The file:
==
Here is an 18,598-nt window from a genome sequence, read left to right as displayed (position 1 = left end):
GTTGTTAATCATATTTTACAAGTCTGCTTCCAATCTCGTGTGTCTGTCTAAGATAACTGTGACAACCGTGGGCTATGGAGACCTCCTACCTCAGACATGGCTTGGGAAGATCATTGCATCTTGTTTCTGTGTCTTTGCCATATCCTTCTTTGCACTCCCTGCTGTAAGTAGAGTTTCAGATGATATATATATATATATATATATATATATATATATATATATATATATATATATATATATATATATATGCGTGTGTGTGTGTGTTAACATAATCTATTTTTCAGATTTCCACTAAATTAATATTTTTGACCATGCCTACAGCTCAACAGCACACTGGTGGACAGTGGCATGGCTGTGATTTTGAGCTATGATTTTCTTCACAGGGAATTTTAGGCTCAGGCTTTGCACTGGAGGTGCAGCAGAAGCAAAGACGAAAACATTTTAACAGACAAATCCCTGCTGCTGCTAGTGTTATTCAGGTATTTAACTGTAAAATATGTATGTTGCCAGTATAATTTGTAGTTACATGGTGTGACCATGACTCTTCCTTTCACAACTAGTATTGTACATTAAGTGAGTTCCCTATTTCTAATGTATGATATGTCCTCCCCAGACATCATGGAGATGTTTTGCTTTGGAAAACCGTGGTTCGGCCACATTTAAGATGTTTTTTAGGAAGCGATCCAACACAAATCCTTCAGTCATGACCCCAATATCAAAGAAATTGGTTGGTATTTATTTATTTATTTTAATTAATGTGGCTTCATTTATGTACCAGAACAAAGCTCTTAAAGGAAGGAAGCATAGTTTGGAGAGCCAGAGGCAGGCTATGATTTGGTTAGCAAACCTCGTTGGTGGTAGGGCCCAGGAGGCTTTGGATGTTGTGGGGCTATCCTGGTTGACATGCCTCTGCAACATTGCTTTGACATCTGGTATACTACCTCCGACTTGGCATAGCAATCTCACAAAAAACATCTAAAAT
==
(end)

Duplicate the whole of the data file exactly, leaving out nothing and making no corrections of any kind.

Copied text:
Here is an 18,598-nt window from a genome sequence, read left to right as displayed (position 1 = left end):
GTTGTTAATCATATTTTACAAGTCTGCTTCCAATCTCGTGTGTCTGTCTAAGATAACTGTGACAACCGTGGGCTATGGAGACCTCCTACCTCAGACATGGCTTGGGAAGATCATTGCATCTTGTTTCTGTGTCTTTGCCATATCCTTCTTTGCACTCCCTGCTGTAAGTAGAGTTTCAGATGATATATATATATATATATATATATATATATATATATATATATATATATATATATATATATATATATGCGTGTGTGTGTGTGTTAACATAATCTATTTTTCAGATTTCCACTAAATTAATATTTTTGACCATGCCTACAGCTCAACAGCACACTGGTGGACAGTGGCATGGCTGTGATTTTGAGCTATGATTTTCTTCACAGGGAATTTTAGGCTCAGGCTTTGCACTGGAGGTGCAGCAGAAGCAAAGACGAAAACATTTTAACAGACAAATCCCTGCTGCTGCTAGTGTTATTCAGGTATTTAACTGTAAAATATGTATGTTGCCAGTATAATTTGTAGTTACATGGTGTGACCATGACTCTTCCTTTCACAACTAGTATTGTACATTAAGTGAGTTCCCTATTTCTAATGTATGATATGTCCTCCCCAGACATCATGGAGATGTTTTGCTTTGGAAAACCGTGGTTCGGCCACATTTAAGATGTTTTTTAGGAAGCGATCCAACACAAATCCTTCAGTCATGACCCCAATATCAAAGAAATTGGTTGGTATTTATTTATTTATTTTAATTAATGTGGCTTCATTTATGTACCAGAACAAAGCTCTTAAAGGAAGGAAGCATAGTTTGGAGAGCCAGAGGCAGGCTATGATTTGGTTAGCAAACCTCGTTGGTGGTAGGGCCCAGGAGGCTTTGGATGTTGTGGGGCTATCCTGGTTGACATGCCTCTGCAACATTGCTTTGACATCTGGTATACTACCTCCGACTTGGCATAGCAATCTCACAAAAAACATCTAAAAT